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Donald Trump’s massive missed opportunity

His first 100 days may have been his best chance to transform America.

Andrew Prokop is a senior politics correspondent at Vox, covering the White House, elections, and political scandals and investigations. He’s worked at Vox since the site’s launch in 2014, and before that, he worked as a research assistant at the New Yorker’s Washington, DC, bureau.

On the morning of November 9, 2016, the possibilities seemed endless.

Donald Trump had won the presidency. The Republican Party controlled both houses of Congress. The world, it appeared, was their oyster. Eight years of President Obama’s legacy were about to be erased, and long-sought GOP policy priorities were about to become the law of the land.

And Trump didn’t want to stop there. He had run on a promise to transform American politics, rejecting much of the conventional wisdom from both establishment Democrats and establishment Republicans. His racialized, nationalistic, economically populist-inflected platform made quite a change for the GOP, and, if actually implemented, it could fundamentally reshape political coalitions.

“We’re going to build an entirely new political movement,” incoming White House chief strategist Steve Bannon told journalist Michael Wolff shortly after the election. “If we deliver, we’ll get 60 percent of the white vote, and 40 percent of the black and Hispanic vote and we'll govern for 50 years.”

Nearly 100 days into Trump’s presidency, he hasn’t come anywhere close to fulfilling these grand ambitions.

“Presidents are most likely to leave their legacy in their first year or so. And so far, Trump hasn’t,” says George Edwards, a Texas A&M political scientist and an expert on the presidency. “He’s accomplished much less than I thought he would.”

Indeed, the Trump administration’s governing agenda currently lies in tatters, marked by two dramatic failures on his “Muslim ban” and health reform. Going forward, Republicans will face serious obstacles on any effort to enact tax reform, infrastructure, or Trump’s border wall, making it unclear whether Trump will win any major legislative accomplishments, particularly given his historic unpopularity for a new president.

Meanwhile, on both foreign and economic policy, Trump has largely abandoned his ideological heresies during the campaign, embracing the Republican establishment’s views on NATO, foreign intervention, enforcing a chemical weapons taboo in Syria, China’s currency, the general shape of the global trading system, and giving top bankers key government positions.

What has he achieved? He’s gotten a Supreme Court justice confirmed, he’s killed some last-minute Obama administration regulations, and he’s toughened policy toward unauthorized immigrants. He can achieve more, though it will take longer, through executive action, the administrative state, and the president’s foreign policy powers.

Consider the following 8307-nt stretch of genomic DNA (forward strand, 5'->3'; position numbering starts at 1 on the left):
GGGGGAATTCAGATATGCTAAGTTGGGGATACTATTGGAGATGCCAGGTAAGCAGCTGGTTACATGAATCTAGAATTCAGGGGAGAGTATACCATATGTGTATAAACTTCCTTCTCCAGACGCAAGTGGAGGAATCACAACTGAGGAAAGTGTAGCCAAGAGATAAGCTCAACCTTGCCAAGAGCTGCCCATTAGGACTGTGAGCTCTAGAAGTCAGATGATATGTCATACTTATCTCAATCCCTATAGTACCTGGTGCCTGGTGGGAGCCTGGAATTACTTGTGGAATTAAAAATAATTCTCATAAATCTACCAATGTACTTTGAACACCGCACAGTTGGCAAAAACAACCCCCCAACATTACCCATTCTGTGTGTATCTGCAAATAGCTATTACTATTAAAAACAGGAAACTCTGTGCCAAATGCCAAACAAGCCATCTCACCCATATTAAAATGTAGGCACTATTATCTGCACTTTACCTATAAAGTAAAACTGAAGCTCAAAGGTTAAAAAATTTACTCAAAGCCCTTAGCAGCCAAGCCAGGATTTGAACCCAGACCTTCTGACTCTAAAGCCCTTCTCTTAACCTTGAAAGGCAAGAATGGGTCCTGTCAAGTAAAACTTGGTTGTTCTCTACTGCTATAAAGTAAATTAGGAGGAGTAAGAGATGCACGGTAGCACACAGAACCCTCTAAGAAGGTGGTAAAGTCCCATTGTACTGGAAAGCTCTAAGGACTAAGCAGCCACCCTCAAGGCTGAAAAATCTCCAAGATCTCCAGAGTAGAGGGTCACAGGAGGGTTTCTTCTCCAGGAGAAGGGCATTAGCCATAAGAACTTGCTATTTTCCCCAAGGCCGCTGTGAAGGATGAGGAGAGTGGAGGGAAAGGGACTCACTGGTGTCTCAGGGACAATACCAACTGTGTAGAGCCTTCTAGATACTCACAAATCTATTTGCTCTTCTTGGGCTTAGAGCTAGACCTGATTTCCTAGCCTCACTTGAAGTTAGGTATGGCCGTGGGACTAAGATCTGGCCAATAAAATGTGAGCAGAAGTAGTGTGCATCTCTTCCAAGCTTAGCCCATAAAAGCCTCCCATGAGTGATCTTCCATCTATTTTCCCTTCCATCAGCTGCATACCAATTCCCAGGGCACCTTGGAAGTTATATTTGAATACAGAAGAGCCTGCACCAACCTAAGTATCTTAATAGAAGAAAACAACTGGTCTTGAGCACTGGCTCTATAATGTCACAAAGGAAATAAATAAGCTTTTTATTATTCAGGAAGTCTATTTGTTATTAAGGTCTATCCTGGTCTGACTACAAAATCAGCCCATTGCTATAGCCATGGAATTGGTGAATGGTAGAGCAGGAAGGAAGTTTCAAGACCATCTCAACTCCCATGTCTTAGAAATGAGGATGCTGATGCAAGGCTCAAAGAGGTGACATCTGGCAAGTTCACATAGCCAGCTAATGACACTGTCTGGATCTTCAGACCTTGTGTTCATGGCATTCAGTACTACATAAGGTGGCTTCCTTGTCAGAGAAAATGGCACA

It is clear that Donald Trump’s presidency won’t be inconsequential. And given his status as commander in chief of the world’s most powerful military, the Trump presidency could still be immensely destructive.

But so far, Trump’s administration has not been transformative. His few successes have been ones that any Republican could have been expected to achieve. A president’s popularity tends to decline from where it starts, so he already may have missed his best chance to accomplish anything greater. Here is a look back at how things went off the rails.

I. The transition: a marriage without a honeymoon

After Trump won the election, he didn’t want to leave the campaign behind — for good and ill.
Bastiaan Slabbers/NurPhoto via Getty

The historical pattern is clear — after the presidential election, the honeymoon begins. Though the campaign may be hard-fought and nasty, most voters start off ready to give the new president-elect the benefit of the doubt. His own party is eager to deliver him major successes, and even the opposition is more willing to cooperate on at least some matters early on.

None of this happened for Donald Trump. In retrospect, his lack of a honeymoon was perhaps the single most important factor shaping the early days of his presidency.

While we’ve come to take it for granted that Trump is controversial and unpopular, this is dramatically outside the historical norm. His unusual unpopularity is crucial context for the massive protests against him and his stalled legislative agenda.

The starting point, naturally, was that Trump ended the campaign remarkably unpopular, losing the popular vote and barely edging out another tremendously unpopular candidate in the Electoral College. This situation was not at all normal. If you look at Gallup’s historical numbers, every major party nominee since 1964 had ended the campaign with positive net favorability numbers — except Trump and Hillary Clinton.